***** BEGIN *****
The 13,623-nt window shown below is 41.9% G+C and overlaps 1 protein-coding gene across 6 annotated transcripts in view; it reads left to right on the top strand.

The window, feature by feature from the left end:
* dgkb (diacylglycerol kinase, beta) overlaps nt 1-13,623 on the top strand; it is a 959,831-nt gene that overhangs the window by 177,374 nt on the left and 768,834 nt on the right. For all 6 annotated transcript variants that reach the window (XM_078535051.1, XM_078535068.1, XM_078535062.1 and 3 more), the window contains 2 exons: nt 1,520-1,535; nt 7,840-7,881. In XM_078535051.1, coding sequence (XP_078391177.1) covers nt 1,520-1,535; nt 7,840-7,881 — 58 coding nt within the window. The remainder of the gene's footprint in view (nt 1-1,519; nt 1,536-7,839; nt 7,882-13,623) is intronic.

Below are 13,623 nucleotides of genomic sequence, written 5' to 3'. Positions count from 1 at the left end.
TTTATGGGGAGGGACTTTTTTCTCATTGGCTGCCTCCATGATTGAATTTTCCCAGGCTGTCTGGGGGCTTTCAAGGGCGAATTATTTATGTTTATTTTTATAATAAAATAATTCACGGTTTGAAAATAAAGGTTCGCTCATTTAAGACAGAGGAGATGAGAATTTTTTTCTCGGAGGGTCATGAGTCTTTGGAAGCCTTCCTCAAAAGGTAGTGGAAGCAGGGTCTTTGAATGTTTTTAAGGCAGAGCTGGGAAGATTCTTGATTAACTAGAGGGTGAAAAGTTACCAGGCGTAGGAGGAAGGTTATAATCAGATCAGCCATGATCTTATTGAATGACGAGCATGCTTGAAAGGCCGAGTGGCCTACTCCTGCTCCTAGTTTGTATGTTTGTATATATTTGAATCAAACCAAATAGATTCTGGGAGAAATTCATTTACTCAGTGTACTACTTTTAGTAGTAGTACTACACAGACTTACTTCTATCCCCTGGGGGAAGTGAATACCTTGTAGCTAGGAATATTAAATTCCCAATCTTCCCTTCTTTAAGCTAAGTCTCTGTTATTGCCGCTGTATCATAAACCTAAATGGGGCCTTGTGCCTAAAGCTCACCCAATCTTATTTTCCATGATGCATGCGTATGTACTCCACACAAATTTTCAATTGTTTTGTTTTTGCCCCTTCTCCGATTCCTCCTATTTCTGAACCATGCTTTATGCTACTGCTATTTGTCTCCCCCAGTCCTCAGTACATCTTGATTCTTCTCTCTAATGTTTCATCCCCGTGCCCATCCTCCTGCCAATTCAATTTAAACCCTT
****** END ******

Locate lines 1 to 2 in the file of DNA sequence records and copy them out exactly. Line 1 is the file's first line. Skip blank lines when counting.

The 13,623-nt window shown below is 41.9% G+C and overlaps 1 protein-coding gene across 6 annotated transcripts in view; it reads left to right on the top strand.

The window, feature by feature from the left end: